Chiang Saen Thailand's Northern
Port in the Maekhong River Basin
Chiang Saen has sometimes been described as a sleepy town and, in some ways, it still is. But all is not slumbering in this historic town pleasantly sited on the Thai shore of the majestic Maekhong River. The riverfront is usually abuzz with activity as Chiang Saen has found itself to the forefront of export and import trading with Yunnan Province in China.
Heavily burdened Chinese riverboats constantly arrive with cargoes of produce especially apples and Thai lorries patiently queue as goods are discharged and trucked away to Chiang Rai, Chiangmai, Bangkok and all points south. Thai products, bound for Yunnan, are then loaded aboard the riverboats and, in increasing numbers, embarking tourists who want to see more of the Maekhong River Basin.
At present, riverboats are shallow draft but there are continuing discussions, sometimes controversial, between the Thai, Chinese and Lao Governments that would see the Maekhong riverbed being deepened to permit navigation for larger, deep drafted vessels. Whatever happens, Chiang Saen is enjoying this new boost to the local economy and visitors are able to enjoy more of the river. Local long-tailed boats scud the waters and may be hired for an hour or so. It is a fun way to see some of the river scenery and life along the Thai side of the river. It is also possible to take a long-tailer across the river to Laos but make sure you have a visa for Laos (visas CANNOT be issued locally).
Away from the riverfront, the old walled town of Chiang Saen lies as it has done for hundreds of years. The fortified, Lanna town was established by King Mengrai in 1261 but the original setting of the area predates even that time. There are various schools of thought as to where the original setters arrived from the Khmer Kingdom or Lawa people from the Central Plains of the Chao Phraya River but details are vague to say the least. More likely the original settlers were of the Tai tribe in their migratory wandering from Sipsongpanna (in China's Yunnan Province where Tai people still live) to the Maekhong River and the Shan Plateau (Burma/Myanmar). Such conjecture only adds to the interest of visitors when visiting the ancient sites and ruins of the town.
Much of the town's historic past is brought together at the Chiang Saen National Museum which was established in 1957. The museum is not large but the staff has worked diligently to present a picture of Chiang Saen from its earliest times. There are three distinct sections which, together, cover the history or the settlement including archeological excavations, Lanna Buddha images, northern Thai ceramics, monuments from the town and surrounding areas plus the importance of the Maekhong River. A visit to the museum is recommended to anyone interested in this first town of King Mengrai's Lanna Kingdom. (Museum closed Mondays and Tuesdays)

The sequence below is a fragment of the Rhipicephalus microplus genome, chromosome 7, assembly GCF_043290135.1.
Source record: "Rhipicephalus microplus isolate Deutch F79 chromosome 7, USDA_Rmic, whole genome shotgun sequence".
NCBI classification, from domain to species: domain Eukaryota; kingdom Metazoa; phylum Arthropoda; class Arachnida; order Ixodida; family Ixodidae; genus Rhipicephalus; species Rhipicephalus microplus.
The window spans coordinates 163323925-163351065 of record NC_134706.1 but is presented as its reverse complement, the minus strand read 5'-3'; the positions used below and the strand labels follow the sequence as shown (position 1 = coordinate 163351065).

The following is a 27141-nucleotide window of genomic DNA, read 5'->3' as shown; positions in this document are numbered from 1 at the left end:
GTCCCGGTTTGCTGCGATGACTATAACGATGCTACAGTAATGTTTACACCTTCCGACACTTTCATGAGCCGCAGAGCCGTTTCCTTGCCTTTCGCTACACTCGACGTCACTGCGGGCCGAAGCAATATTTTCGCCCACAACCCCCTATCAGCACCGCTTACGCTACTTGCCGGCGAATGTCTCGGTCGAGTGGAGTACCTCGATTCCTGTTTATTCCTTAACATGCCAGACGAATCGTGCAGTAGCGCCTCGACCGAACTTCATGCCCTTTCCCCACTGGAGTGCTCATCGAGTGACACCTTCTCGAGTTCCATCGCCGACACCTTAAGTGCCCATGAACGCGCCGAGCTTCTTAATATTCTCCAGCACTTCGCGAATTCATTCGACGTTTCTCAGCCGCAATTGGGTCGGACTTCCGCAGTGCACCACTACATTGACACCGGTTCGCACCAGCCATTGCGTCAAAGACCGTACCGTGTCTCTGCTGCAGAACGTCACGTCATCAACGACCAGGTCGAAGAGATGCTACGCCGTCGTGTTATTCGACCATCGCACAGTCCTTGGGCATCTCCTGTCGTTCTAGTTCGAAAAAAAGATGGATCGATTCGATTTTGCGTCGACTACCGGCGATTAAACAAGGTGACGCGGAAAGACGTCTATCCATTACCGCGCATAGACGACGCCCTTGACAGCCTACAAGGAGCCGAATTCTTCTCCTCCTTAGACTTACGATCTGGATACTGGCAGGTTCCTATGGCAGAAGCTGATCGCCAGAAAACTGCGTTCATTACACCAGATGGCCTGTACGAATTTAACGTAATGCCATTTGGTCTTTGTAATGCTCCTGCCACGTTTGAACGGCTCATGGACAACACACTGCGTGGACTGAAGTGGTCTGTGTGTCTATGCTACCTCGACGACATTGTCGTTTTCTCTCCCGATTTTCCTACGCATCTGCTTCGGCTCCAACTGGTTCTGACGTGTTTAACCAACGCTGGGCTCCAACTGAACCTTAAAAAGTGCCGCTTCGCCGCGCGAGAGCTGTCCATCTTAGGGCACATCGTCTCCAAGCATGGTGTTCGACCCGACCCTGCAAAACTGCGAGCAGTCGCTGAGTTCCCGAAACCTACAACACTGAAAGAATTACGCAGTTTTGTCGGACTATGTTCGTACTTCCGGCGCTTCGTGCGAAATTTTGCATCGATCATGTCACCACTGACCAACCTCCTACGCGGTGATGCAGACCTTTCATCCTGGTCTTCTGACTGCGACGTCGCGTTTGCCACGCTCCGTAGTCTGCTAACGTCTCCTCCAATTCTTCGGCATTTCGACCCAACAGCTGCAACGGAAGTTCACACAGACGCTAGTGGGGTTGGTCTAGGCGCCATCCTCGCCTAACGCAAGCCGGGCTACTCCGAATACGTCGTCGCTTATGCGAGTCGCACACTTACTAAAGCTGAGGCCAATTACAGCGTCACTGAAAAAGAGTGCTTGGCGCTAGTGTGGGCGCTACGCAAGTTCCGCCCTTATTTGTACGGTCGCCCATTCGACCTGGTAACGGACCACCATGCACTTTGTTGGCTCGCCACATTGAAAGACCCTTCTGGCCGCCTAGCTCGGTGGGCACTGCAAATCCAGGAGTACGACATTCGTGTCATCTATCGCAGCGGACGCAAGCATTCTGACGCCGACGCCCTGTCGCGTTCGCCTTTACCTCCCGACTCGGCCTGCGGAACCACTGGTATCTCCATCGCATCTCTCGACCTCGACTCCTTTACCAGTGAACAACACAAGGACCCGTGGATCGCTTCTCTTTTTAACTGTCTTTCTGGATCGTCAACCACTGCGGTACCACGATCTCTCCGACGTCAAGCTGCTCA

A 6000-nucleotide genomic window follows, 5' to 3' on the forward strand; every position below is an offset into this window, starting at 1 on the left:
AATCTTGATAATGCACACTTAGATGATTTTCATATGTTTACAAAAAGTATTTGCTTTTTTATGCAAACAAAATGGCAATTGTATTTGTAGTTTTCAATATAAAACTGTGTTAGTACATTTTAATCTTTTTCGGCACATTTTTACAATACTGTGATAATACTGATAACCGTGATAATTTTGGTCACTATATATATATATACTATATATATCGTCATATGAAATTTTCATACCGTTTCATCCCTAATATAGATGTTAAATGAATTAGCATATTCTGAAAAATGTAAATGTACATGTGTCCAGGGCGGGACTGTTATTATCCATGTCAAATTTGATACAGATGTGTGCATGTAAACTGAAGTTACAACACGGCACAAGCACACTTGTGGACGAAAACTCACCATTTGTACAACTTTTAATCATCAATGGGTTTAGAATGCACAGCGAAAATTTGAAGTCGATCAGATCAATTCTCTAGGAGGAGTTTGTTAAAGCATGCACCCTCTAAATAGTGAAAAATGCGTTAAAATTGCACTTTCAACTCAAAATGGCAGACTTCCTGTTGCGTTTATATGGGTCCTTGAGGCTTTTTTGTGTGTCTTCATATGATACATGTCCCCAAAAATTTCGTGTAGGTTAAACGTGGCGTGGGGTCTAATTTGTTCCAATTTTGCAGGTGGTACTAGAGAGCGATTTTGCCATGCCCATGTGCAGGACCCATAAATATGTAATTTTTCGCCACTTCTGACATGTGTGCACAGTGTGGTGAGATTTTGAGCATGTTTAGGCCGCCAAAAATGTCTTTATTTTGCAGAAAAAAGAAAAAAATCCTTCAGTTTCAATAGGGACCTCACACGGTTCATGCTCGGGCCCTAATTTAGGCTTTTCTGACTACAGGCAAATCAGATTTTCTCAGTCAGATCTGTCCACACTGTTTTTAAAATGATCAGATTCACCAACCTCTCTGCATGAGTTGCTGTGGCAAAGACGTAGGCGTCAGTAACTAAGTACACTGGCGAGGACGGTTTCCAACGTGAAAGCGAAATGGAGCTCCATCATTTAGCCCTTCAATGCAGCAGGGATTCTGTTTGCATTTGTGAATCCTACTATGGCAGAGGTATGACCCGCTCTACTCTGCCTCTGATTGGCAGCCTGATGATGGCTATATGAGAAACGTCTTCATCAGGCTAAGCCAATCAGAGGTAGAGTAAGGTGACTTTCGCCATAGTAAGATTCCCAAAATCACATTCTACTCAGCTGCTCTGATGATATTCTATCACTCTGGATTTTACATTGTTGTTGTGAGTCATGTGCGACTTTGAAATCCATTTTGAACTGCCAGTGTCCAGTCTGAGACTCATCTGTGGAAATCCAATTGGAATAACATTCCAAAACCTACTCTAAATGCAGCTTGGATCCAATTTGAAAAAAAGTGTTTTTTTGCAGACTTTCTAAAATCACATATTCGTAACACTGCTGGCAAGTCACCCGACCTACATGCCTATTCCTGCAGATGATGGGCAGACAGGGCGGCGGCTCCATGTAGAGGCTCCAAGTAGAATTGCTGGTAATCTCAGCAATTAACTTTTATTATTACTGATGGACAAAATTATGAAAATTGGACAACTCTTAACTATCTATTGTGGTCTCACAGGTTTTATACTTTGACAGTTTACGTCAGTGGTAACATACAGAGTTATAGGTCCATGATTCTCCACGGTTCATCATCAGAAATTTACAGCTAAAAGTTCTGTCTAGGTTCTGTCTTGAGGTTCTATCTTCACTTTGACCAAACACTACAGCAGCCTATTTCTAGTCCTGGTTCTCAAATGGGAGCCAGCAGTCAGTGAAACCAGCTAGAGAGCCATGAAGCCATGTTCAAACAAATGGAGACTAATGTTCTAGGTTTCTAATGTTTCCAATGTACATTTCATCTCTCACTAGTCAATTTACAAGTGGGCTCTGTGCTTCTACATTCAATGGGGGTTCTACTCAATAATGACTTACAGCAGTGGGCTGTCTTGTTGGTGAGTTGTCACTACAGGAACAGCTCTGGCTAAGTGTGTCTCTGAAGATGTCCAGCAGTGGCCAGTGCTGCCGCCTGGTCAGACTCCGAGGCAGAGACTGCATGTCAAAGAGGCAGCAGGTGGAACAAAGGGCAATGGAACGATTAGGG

Behind the National Museum is the temple of Wat Jedi Luang which was built on the orders of King Saen Phu, the 3rd king of the Mengrai Dynasty. The Jedi (Chedi) is regarded as the "Grand Jedi" and is of solid brick construction typical of the times. Another temple, also built by King Saen Phu, is Wat Pa Sak which is sited within what used to be a forest of soaring teak trees. Sadly, the teak trees have long fallen to the axe but the main temple jedi has been restored and rises above the surrounding temple ruins. The "filigree" embellishments hint at some Burmese influence.
Outside the town walls is the very ancient temple of Wat Prathart Doi Jom Gitti. This temple pre-dates the founding of Chiang Saen; the foundations have been dated to the 7th Century and are, indeed, pre-Tai. Interestingly, the word "Jom" is the ancient word for Khmer so this lends credence to the thought that Khmer people exercised influence in the area. A Buddha image, in high relief, decorates the jedi and also there is a bronze plaque. As the Thai word "Doi" (mountain/hill) indicates, the temple is perched on the crest of a hill and affords a splendid panorama of Chiang Saen and the Maekhong River as far as the Golden Triangle. This is a very popular sight for visitors.
Chiang Saen is an easy town to explore on foot but hiring a bicycle or motorcycle makes it easier, cooler and less tiring. Also, if there are several in the group, hiring a songtaew or tuk-tuk is recommended. The driver will take visitors to the various points of interest and wait until the party is ready to move on again. The practice is to negotiate the hire price before beginning the tour and pay when the program is finished.
Ancient Chiang Saen the first town of the Lanna Kingdom makes for an interesting excursion from Chiang Rai or Mae Sai. It has a laid-back charm, a host of historic sites to see and a modern approach to trade and commerce on the waters of the broad, benevolent Maekhong River. It is another interesting and different place to visit during your time in Northern Thailand.